## Can all numbers be represented by (a^n) +/- (b^m) {where n and m are >1} ?

Can all of the natural numbers be expressed by (a^n) plus or minus (b^m)? Where n and m are equal or greater than two, and are whole numbers, and a and b are whole numbers. I've noticed that there is no obvious solution for numbers of the form (2^n-2), excluding 2. ie. for 6, 14, 30, 62, etc... and I was wondering, if these numbers can't in fact be expressed in the way above, whether there are any other numbers that also cannot be expressed this way.

It'd be great if someone could:
a) provide a solution for numbers of the form (2^n-2) {although the number 30 may not necessarily disprove this theory, as the numbers could be seen as Mersenne Primes times two)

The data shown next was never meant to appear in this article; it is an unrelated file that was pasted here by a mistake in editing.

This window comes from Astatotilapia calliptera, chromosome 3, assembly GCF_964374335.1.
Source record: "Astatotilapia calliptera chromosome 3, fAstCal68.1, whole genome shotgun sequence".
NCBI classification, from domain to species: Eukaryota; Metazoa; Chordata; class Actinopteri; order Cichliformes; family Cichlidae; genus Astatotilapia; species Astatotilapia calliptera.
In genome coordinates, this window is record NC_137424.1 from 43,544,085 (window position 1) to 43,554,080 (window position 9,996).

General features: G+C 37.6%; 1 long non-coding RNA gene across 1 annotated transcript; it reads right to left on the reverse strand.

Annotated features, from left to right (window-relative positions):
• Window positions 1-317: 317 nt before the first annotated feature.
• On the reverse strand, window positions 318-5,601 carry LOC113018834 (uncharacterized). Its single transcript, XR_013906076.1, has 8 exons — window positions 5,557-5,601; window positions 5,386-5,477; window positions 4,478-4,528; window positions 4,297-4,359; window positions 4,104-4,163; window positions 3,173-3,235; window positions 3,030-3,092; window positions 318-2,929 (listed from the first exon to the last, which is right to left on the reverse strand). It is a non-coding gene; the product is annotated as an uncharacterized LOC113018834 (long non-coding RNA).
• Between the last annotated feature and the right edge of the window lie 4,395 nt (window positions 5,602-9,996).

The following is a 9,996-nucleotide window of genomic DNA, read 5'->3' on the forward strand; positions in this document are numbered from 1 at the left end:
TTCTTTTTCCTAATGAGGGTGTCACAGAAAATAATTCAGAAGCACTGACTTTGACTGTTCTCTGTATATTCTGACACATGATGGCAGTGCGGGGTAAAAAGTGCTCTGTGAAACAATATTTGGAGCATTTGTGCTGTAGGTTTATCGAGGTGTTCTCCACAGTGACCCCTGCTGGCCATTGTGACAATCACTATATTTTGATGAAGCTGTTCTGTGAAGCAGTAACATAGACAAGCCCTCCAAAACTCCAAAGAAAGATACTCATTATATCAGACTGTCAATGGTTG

b) prove that every number can be expressed this way through theory
c) provide reasoning that the numbers (2^n-2)cannot be expressed this way

Hopefully I made myself clear. This problem's been troubling me for some time; would be great to get it off my chest.

(Sorry for posting this is number theory as well; I'm not entirely sure which category it'd fall under. Also, sorry for using a question for my title- since I'm not sure what this would be classified as, I wasn't sure what to put. If I appear to be asking more than one question, or convuluting the thread, I'm sorry again. As I said, I've been pondering this problem for quite some time without result. Be great to have some help. Thanks.)